Posts Tagged: showy milkweed
You can't get any more Halloween than a bold (daring) jumping spider with orange spots! This common North American spider was hanging out yesterday on our showy milkweed, Asclepias speciosa, trying to look like a spectator instead of a predator....
Orange you glad it's almost Halloween? A juvenile bold jumping spider, Phidippus audax, hangs out on a showy milkweed. (Photo by Kathy Keatley Garvey)
A predator, a bold or daring jumping spider, crawls around on a showy milkweed. Note its iridescent chelicerae. (Photo by Kathy Keatley Garvey)
My safe place! The bold or daring jumping spider peers out at its surroundings. (Photo by Kathy Keatley Garvey)
A little haggard, a little worn, a little ragged, a little torn. But there she was on Monday, Aug. 1, the first monarch of the season to lay eggs in our little pollinator garden in Vacaville, Calif. She found the milkweed, but that was AFTER the...
A male monarch visits the Mexican sunflower patch in the Garvey pollinator garden. (Photo by Kathy Keatley Garvey)
Oops! Time to leave. This male monarch was spooked by longhorn bees targeting him as he nectared on the Tithonia. (Photo by Kathy Keatley Garvey)
A female monarch stops at the tropical milkweed, Asclepias curassavica. (Photo by Kathy Keatley Garvey)
The female monarch spreads its wings. She ended up laying eggs on the tropical milkweed and showy milkweed. Note how tattered she is--the predators missed!(Photo by Kathy Keatley Garvey)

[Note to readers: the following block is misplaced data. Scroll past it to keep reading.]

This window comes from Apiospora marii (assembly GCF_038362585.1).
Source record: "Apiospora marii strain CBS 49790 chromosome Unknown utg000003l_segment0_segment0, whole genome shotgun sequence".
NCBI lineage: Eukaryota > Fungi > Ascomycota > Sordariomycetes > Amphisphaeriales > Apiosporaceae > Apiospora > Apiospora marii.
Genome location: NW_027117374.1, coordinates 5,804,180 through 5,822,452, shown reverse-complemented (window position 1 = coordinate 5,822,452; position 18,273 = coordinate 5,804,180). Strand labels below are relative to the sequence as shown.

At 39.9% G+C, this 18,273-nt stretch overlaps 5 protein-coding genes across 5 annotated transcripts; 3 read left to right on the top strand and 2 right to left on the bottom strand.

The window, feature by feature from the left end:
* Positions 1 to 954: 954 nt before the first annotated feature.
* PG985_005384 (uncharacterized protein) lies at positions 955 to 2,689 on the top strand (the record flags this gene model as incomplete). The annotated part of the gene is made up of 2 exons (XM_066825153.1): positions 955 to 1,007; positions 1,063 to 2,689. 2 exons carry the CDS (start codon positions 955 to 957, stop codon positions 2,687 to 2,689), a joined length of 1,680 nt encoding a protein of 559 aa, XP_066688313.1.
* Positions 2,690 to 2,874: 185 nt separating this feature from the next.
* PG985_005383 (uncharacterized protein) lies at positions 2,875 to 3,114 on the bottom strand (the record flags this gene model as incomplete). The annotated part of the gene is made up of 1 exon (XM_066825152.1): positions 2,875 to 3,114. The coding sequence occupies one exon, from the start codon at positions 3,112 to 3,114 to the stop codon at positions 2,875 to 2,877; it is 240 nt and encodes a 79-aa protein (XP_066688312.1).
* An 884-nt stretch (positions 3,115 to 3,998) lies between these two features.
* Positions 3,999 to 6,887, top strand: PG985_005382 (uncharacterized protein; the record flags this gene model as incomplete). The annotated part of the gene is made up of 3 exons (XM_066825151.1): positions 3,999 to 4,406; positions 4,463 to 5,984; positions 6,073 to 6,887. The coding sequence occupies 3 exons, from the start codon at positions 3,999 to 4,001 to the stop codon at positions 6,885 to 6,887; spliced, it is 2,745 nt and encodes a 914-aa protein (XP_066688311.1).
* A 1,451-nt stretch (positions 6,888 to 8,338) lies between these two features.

The Bohart Museum of Entomology at the University of California, Davis, stocks a "Got Milkweed?" t-shirt in its gift shop. In real life, insects "get" milkweed. We all know it's the only host plant of the monarch butterfly--where monarchs lay their...
A male Valley carpenter bee, Xylocopa varipuncta (aka "teddy bear bee"), heads for the showy milkweed, Asclepias speciosa. A honey bee is already there. (Photo by Kathy Keatley Garvey)
Three's a crowd? That's how many bees are on this milkweed. One carpenter bee and two honey bees. (Photo by Kathy Keatley Garvey)
Close-up of the male Valley carpenter bee's tongue or proboscis. (Photo by Kathy Keatley Garvey)
A female Valley carpenter bee arrives to take her share. The male of this species is a green-eyed blond (a clear case of of sexual dimorphism). (Photo by Kathy Keatley Garvey)
There's an old saying applicable to child-rearing: "First you give them roots, and then you give them wings." Roots. Wings. Roots to ground them, to love them unconditionally. And wings for them to lift off and launch new beginnings. Quote...
Iridescent wings of a female Valley carpenter bee, Xylocopa varipuncta. The bee is nectaring on showy milkweed, Asclepias speciosa, but she's the one putting on a show. (Photo by Kathy Keatley Garvey)